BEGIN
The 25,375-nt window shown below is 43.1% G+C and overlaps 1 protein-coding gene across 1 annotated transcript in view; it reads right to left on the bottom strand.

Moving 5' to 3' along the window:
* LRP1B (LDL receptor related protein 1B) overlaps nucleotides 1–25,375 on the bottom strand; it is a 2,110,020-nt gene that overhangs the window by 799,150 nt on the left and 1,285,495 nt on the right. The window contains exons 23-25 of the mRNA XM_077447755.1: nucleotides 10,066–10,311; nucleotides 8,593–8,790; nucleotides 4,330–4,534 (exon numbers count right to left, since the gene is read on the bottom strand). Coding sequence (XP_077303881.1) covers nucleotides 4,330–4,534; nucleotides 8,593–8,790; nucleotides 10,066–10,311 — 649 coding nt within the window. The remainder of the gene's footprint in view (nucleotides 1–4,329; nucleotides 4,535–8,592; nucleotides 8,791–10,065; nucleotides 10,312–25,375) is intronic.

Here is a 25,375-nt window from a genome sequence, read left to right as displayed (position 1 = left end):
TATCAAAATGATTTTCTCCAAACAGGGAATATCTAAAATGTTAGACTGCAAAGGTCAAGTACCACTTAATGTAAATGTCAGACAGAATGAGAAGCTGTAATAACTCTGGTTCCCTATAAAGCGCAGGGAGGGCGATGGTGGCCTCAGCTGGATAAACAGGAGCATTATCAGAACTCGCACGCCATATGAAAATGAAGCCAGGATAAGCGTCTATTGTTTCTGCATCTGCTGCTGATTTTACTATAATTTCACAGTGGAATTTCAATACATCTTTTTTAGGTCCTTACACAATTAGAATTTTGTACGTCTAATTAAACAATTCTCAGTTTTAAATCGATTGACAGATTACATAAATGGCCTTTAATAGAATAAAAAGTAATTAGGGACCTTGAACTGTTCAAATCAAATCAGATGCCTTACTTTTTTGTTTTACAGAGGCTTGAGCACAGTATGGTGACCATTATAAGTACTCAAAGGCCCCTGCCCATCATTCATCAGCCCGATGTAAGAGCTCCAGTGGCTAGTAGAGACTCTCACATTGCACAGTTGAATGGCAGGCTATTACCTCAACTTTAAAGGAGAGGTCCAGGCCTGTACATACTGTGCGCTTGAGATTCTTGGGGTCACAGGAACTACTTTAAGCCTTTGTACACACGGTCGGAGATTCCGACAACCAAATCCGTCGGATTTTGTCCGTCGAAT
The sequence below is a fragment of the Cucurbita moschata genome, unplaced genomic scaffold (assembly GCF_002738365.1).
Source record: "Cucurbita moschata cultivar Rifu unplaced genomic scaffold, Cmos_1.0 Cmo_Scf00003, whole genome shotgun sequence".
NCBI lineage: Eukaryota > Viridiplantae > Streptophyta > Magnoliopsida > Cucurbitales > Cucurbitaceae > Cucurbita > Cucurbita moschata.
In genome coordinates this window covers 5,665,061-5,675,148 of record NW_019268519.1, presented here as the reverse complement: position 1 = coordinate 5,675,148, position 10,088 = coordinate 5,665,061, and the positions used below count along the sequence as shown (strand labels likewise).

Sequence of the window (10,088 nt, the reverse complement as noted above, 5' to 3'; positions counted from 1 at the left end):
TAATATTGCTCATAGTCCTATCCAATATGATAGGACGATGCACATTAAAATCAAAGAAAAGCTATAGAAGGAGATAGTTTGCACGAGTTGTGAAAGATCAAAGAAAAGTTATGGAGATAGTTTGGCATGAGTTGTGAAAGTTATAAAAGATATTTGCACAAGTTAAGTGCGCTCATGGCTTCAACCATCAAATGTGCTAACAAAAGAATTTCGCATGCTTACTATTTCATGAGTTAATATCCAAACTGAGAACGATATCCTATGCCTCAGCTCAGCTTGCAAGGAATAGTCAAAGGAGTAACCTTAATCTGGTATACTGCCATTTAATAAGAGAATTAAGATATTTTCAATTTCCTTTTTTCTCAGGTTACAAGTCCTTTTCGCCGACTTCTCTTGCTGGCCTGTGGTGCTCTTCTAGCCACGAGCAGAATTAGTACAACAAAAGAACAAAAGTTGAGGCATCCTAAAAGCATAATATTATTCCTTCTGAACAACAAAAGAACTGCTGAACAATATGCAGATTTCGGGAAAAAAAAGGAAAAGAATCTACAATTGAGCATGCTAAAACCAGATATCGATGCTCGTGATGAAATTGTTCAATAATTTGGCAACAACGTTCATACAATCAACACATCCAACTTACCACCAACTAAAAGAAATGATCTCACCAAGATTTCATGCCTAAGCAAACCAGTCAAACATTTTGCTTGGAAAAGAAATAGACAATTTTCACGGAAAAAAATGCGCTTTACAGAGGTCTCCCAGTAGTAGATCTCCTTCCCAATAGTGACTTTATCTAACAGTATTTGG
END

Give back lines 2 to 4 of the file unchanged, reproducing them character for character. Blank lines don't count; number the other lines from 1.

Moving 5' to 3' along the window:
* LRP1B (LDL receptor related protein 1B) overlaps nucleotides 1–25,375 on the bottom strand; it is a 2,110,020-nt gene that overhangs the window by 799,150 nt on the left and 1,285,495 nt on the right. The window contains exons 23-25 of the mRNA XM_077447755.1: nucleotides 10,066–10,311; nucleotides 8,593–8,790; nucleotides 4,330–4,534 (exon numbers count right to left, since the gene is read on the bottom strand). Coding sequence (XP_077303881.1) covers nucleotides 4,330–4,534; nucleotides 8,593–8,790; nucleotides 10,066–10,311 — 649 coding nt within the window. The remainder of the gene's footprint in view (nucleotides 1–4,329; nucleotides 4,535–8,592; nucleotides 8,791–10,065; nucleotides 10,312–25,375) is intronic.

Here is a 25,375-nt window from a genome sequence, read left to right as displayed (position 1 = left end):